Did you watch on TV that news conference last week introducing Yu Darvish as a member of the Texas Rangers?
Team president Nolan Ryan, one of the greatest pitchers in major league history, had a previous commitment and could not attend, but it will be interesting to see if Ryan will take a hands-on role in the development of the young right-hander as an American Leaguer.
Darvish may not go on to become a 300-game winner, notch more than 5,700 strikeouts, toss seven no-hitters, play 27 seasons until the age of 46 and gain entrance to the Baseball Hall of Fame as Ryan did. However, let us recall what Trey Hillman, manager of the Hokkaido Nippon Ham Fighters, said in 2007: “In a few years, Darvish has a chance to become the best pitcher in the world.”
At 25, Darvish would seem to be in his prime, but it remains to be seen if he can make the adjustment to the majors. That is where Ryan, as the Rangers CEO, could help immensely. After all, he more than anyone would want Darvish to succeed in a big way and prove the club’s $111 million posting fee-and-contract investment was no mistake.
But, how deeply will Ryan become involved with his newest Japanese import?
According to an MLB source, Ryan has contact with all the prominent players. He may not speak to the players regularly, preferring to let manager Ron Washington and the coaches do their jobs, but he has a constant presence when the team is at home and frequently talks to pitchers and position players.
Considering the special circumstances of this signing, though, it is a safe assumption Ryan will have contact of some kind with Darvish in spring training. My guess is Ryan will check him out in the Rangers camp, then leave it to pitching coach Mike Maddux to make sure all goes smoothly during the workouts, exhibition season and the regular campaign.
No doubt Ryan will be keeping a close eye on Darvish and, should he see something wrong or that needs improvement, he would naturally step in to offer advice that would help correct any problems.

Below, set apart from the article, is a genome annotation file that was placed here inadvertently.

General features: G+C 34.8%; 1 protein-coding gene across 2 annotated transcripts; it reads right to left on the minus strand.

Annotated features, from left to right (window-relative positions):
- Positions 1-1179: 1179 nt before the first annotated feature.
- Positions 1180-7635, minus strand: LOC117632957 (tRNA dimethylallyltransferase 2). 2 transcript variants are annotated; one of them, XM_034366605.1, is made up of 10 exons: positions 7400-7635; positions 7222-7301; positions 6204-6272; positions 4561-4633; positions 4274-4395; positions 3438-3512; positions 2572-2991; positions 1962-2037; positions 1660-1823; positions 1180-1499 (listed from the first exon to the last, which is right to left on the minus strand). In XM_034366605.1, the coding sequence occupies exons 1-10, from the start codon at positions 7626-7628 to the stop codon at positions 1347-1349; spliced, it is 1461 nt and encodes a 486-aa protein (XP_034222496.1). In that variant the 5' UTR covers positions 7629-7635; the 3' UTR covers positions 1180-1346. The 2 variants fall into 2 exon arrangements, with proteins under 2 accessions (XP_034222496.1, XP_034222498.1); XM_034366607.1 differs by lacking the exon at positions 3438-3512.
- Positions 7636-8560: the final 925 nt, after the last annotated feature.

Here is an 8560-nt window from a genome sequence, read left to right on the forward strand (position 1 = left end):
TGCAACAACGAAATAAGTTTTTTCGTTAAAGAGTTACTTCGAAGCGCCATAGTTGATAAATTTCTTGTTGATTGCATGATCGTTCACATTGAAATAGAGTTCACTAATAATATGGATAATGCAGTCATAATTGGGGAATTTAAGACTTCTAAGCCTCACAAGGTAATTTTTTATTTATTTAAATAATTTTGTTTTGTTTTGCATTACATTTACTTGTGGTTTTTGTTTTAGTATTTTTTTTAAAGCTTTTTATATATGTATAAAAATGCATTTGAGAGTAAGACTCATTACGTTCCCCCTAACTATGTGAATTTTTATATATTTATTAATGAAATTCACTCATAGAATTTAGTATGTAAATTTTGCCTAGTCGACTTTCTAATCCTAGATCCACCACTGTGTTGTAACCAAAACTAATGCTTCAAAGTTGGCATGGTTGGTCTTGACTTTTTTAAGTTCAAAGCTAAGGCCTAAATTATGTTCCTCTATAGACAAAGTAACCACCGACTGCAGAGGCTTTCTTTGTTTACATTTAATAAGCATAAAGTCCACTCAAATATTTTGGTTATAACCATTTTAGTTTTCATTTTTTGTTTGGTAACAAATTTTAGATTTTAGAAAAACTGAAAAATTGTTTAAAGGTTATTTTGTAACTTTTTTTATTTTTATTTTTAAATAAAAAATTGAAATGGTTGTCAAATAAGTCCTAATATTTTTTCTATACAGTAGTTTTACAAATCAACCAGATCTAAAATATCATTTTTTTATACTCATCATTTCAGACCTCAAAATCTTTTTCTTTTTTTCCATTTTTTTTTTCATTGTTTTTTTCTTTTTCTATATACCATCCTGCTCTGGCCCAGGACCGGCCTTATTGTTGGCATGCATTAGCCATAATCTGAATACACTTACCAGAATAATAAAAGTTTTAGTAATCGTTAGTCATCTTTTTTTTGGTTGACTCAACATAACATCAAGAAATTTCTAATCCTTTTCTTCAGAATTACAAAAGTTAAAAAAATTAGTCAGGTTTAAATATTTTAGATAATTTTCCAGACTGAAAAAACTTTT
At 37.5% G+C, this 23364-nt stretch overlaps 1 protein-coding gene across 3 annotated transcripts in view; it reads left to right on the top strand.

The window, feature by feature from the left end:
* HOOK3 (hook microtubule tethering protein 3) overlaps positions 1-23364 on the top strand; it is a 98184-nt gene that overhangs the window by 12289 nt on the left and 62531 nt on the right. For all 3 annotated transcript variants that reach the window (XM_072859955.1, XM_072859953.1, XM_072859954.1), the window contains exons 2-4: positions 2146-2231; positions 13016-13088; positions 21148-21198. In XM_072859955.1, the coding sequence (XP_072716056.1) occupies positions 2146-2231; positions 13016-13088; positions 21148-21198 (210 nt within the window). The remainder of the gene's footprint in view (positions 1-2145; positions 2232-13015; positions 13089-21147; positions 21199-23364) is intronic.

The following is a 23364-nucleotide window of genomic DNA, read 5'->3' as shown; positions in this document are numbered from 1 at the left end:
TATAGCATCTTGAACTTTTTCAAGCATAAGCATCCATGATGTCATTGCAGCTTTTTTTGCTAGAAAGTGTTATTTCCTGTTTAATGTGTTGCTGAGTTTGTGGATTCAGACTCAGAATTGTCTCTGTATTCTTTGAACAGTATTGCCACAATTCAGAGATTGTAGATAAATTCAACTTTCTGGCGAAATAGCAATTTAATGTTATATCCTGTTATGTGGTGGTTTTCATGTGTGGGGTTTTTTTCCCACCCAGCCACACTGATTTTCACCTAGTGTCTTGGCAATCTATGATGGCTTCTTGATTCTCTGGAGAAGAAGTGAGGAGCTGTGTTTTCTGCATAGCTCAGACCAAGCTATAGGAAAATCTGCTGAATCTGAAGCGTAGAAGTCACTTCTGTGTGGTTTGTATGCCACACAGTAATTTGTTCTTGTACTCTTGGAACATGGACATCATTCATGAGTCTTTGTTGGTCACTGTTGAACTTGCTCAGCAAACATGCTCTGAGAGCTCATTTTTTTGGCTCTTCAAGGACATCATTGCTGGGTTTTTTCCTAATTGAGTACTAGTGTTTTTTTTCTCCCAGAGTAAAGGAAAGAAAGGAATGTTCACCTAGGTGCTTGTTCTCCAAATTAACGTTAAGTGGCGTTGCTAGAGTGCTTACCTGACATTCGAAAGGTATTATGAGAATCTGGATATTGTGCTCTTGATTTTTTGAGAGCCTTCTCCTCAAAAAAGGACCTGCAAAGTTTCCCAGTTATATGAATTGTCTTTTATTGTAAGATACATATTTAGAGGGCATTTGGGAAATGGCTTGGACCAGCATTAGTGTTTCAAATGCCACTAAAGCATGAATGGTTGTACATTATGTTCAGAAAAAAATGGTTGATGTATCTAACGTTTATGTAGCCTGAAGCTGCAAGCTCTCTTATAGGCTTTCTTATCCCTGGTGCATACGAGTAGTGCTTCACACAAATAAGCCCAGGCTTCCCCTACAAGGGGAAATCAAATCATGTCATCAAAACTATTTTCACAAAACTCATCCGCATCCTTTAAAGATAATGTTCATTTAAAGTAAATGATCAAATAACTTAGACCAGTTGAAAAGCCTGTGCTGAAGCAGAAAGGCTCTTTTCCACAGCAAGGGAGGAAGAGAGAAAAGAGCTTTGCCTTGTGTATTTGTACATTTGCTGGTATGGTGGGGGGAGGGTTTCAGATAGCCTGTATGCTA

To be sure, not many players have a career as storied and as lengthy as that of Ryan. How many fans remember when, as a 22-year-old,, he appeared in the 1969 World Series for the champion New York Mets as a reliever behind the likes of Tom Seaver, Jerry Koosman, Gary Gentry and Don Cardwell?
That turned out to be Ryan’s only World Series appearance despite playing eight years with the California Angels and nine with the Houston Astros before winding up his illustrious career with the Rangers. He was already 42 when he joined Texas, pitching in Arlington for five seasons, 1989-93.
For Texas, the goal this season, of course, is to make it to the World Series three years in a row, and getting Darvish only reinforces an already strong pitching staff.
The deal is the latest move in a growing connection between the Rangers and Japanese baseball, and you can bet all the games in which Darvish will start will be televised in Japan during the coming season on NHK-BS 1 or J SPORTS.
Along with Darvish, the Rangers have three other right-handed pitchers on their roster with Japanese baseball experience. An ex-teammate of Darvish with the Fighters, Yoshinori Tateyama, is there, as is Colby Lewis, one of the best hurlers in the Central League with the Hiroshima Carp in 2008-09. As of this writing, former Yomiuri Giants ace Koji Uehara is still with Texas, having refused a trade to the Toronto Blue Jays last week.
TV news clips from Dallas and Hokkaido on the day Darvish was signed indicate fans in both countries are excited and ready. A Japanese camera crew visited a sports bar in Texas and coaxed a man wearing a Dallas Cowboys jersey to perform a “Banzai!” salute in celebration of getting the pitcher on his favorite baseball team. A female fan said, “I think the ladies here are going to like Darvish.”
Street scenes from in front of a snowy JR Sapporo Station showed people handing out a “go-gai” (newspaper extra edition) sheet with the news of Darvish officially going to the Rangers. The typical reaction from the freezing fans was they were sad to lose their star pitcher but will be cheering for his success in Texas where the summer sun often bakes the field with temperatures well above 40 C.
The Rangers open the 2012 season at home with a three-game series against the Chicago White Sox April 6-8. Then Ichiro Suzuki and the Seattle Mariners visit Arlington for a four-game set April 9-12.
Looking ahead, that mid-season heat in the heart of Texas and the five-day rotation will be two of the adjustments Darvish will have to make for success with the Rangers.
Will he come anywhere near the prediction made by Hillman five years ago?
It will be interesting to find out.
Contact Wayne Graczyk at Wayne@JapanBall.com